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Pressure injuries are problematic to health systems throughout the world, significantly harming over 7 million patients and adding extraordinary costs. The USA, for instance, experiences more than 2.5 million pressure injury cases per year which cause over 60 000 deaths—that is more than car accident fatalities in the USA—and cost the health system at least $9–$11 billion.1 The UK is no less affected by 700 000 cases per year that result in 27 000 deaths and cost the National Health Service (NHS) an estimated £1.4–£2.1 billion.2
Despite there being no reason to expect major differences in the presentation of pressure injuries between the two countries, the UK appears mainly to have a problem with chronic pressure ulcers, whereas the USA appears to have an increasing burden of acute pressure ulcers.3 4 The UK NHS reports chronic wounds accounting for 78% of the NHS spending on wound treatments.5 On the other hand, the acute issue in the USA may be connected to the Centers for Medicare and Medicaid Services (CMS) reimbursement policy, which has cut payments since 2008 for hospitalised patients who acquired pressure injuries as well as penalised facilities with poorest hospital-acquired condition rates.6 7 This CMS policy also focuses financial responsibility of the pressure injury on the facility that identifies the wound, which means that facilities trying to correct other’s mistakes are often blamed.
Like most quality measures derived from billing data that have a financial penalty, variability in pressure injury rates is a combination of changes in reporting and how clinicians care for patients by implementing a pressure injury prevention protocol. While we do not have empirical evidence for the relative proportions that these two domains contribute to pressure injury rates, our experience suggests that health systems’ initial response to CMS policy has been improvements in coding and tracking pressure injuries. The more difficult, long-term improvements have been to implement better prevention protocols to actually reduce patient harm.
The study by Squitieri and colleagues in this issue of BMJ Quality & Safety is eye opening about the appropriateness of this policy and who is responsible for the rates of pressure injuries, especially in the USA.8 Their study used Medicare claims data to evaluate agreement in pressure injury diagnosis across facilities when a patient was transferred between a community dwelling and acute care. They observed only 36.3% agreement in the documentation of pressure injuries during a transfer between facilities, and similarly poor rates of agreement in staging. These poor levels of agreement confirm a discordance of pressure injury documentation between facilities that attempts to undermine CMS penalties on the facility that initially caused the wound. It also places question on the quality of care witnessed during the transfer process, since patients can pass between modes of transportation, emergency departments and many other healthcare settings before a clinician performs the next skin check.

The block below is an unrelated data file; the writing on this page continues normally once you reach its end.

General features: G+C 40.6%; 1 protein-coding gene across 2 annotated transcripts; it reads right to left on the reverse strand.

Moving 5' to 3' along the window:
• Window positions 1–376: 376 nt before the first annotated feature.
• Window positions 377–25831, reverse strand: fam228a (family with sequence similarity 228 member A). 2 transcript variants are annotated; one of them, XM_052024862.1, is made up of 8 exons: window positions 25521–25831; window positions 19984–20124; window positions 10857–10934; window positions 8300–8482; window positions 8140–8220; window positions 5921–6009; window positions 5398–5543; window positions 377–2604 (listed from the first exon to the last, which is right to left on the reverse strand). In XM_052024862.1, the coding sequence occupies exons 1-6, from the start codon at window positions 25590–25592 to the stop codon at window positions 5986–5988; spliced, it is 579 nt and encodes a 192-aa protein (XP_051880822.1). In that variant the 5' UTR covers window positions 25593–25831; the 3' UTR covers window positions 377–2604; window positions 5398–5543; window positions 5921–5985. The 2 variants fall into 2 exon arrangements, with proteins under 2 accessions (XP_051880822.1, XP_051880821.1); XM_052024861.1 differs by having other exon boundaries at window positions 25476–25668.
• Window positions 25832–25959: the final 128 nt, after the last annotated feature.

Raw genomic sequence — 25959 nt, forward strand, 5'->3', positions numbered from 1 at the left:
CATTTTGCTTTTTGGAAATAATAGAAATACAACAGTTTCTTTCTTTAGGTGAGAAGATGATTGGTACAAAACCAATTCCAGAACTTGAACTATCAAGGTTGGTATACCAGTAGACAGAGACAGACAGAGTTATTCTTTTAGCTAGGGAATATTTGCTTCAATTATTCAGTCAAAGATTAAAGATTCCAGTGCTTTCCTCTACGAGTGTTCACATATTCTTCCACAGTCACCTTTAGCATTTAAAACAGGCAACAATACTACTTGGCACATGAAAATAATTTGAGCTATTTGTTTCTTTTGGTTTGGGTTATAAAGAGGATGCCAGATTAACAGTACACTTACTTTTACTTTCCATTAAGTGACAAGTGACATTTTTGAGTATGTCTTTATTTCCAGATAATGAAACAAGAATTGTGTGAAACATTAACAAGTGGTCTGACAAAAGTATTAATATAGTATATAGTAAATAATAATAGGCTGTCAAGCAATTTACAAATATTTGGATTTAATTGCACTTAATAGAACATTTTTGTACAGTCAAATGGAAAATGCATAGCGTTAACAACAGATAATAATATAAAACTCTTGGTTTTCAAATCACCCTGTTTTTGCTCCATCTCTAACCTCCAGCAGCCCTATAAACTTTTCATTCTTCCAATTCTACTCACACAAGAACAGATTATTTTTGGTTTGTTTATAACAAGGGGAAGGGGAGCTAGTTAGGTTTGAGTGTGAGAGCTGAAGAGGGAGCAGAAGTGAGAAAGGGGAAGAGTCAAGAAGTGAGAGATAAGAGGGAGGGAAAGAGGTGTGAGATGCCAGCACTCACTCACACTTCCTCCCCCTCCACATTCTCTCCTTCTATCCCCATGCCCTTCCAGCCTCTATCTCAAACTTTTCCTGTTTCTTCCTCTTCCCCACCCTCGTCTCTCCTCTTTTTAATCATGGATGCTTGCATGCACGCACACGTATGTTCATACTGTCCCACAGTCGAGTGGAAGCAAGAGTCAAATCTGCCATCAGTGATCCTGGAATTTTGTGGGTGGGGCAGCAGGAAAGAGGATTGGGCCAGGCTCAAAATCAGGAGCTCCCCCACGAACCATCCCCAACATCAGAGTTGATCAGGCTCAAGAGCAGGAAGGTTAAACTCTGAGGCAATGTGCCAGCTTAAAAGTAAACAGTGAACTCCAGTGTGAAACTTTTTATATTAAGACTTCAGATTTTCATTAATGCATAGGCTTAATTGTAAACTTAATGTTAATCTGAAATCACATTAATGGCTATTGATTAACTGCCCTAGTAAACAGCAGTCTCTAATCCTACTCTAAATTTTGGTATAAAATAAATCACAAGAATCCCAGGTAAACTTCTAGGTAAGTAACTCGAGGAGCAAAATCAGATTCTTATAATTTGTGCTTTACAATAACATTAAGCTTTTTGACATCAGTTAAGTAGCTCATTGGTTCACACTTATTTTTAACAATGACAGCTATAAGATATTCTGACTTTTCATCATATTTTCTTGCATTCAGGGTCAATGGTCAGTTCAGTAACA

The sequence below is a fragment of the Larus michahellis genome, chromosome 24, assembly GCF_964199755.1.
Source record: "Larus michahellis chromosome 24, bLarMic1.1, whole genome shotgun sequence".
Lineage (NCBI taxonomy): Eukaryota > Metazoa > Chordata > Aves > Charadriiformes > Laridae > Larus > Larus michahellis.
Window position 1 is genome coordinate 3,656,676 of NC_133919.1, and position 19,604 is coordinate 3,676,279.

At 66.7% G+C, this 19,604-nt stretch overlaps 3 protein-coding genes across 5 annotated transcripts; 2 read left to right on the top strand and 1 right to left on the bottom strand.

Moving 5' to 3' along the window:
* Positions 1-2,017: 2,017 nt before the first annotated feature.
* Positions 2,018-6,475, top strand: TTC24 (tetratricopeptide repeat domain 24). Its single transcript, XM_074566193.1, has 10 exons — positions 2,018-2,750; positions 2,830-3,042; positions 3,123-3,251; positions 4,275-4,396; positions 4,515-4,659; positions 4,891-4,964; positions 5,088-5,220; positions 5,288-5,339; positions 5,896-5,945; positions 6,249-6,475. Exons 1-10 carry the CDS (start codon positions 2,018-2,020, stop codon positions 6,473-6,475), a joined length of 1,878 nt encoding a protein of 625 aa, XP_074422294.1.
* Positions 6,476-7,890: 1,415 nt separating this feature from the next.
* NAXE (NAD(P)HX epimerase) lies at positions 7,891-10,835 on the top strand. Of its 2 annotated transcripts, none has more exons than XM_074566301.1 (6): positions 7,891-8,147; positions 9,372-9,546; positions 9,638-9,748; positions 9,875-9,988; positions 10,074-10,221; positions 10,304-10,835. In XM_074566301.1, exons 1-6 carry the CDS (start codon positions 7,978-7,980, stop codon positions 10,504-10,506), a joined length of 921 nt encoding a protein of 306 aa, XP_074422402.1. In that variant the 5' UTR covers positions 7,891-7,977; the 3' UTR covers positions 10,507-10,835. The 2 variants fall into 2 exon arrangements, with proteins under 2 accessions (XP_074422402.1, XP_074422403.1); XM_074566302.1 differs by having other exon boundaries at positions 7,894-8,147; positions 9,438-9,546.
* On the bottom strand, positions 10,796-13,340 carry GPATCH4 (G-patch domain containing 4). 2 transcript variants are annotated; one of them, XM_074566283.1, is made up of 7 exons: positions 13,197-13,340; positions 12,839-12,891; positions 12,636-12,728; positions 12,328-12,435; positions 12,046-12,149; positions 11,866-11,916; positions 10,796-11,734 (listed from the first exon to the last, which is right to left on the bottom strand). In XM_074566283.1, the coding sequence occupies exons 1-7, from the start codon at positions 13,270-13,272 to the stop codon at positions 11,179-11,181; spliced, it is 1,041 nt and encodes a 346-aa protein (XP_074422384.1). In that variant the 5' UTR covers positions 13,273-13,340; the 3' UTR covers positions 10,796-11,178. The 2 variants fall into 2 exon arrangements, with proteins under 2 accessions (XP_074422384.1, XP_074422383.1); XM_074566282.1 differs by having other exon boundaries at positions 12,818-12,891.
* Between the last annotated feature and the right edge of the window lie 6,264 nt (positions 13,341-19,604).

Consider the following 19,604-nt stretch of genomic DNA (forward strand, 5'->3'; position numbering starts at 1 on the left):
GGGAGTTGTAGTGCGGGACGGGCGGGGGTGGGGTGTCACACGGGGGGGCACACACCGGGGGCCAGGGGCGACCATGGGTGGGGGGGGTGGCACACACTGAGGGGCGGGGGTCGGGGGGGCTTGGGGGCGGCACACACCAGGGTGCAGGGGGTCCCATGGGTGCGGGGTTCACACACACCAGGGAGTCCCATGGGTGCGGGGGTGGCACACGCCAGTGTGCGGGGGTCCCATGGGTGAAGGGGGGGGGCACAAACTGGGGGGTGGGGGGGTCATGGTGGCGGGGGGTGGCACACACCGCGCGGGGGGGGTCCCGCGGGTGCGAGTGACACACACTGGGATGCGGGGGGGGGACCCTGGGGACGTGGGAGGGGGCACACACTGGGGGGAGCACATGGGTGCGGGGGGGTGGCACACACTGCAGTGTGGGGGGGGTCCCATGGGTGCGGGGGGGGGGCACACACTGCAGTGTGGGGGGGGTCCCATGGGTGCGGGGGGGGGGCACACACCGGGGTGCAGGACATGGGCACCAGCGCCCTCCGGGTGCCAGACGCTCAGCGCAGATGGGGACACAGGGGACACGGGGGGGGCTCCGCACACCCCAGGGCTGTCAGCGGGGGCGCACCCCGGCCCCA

One of the concerning unintended consequences of the CMS policy is inconsistent reporting. Meddings and colleagues published that reporting consistency between patient records and billing claims in hospitals was poor—only about 7.5% of pressure injuries are consistently billed that appear in patient records.9 This discrepancy emphasises the extent of the reluctance for hospitals to voluntarily report something that can harm them financially and hurt their reputation in publicly reported performance statistics.
Prior to Squitieri and colleagues’ study, it was not clear whether other types of facilities were facing the same issue in reporting pressure injuries, or whether hospitals were really the main culprit of pressure injury incidence in the USA.8 This new study confirms that pressure injuries may really be, in part, as much a chronic issue in the USA as in the UK, but CMS payment incentives continue to skew the index location of the wound. Long-term care and home health contingencies benefit from hospitals’ inability to process patients coming from different care pathways, check for pressure injuries and properly document when the injury is present on admission, eventually making it hospitals’ problems.
The poor agreement in pressure injury documentation between facilities found by Squitieri and colleagues also suggests that pressure injuries are occurring during the transfer process, or during admission through the emergency department where few patients receive skin checks or prevention protocols.8 Clinical studies indicate that for patients with highly acute malnutrition, a pressure injury can develop in a matter of hours after the patient enters the healthcare system.10 Ambulance transfers have little protocol, if any, to address pressure injury prevention when a patient is lying on a board for several hours while first responders’ main priority is to maintain a patient’s stability after a traumatic event. Similarly, emergency department’s main priority is addressing acute problems. Patients admitted through the emergency department may spend several hours or an overnight in observation being served for the acute problem with little focus on the prevention of pressure injuries. Given the often long emergency department boarding times, a patient may not begin receiving a pressure injury prevention protocol for many hours, until well after admission to an inpatient unit, and by then it may be too late to stymie the advancement of a new pressure injury. In addition, by the time the injury is identified in the hospital, it is difficult to determine where it originated; culpability would be assigned to the hospital.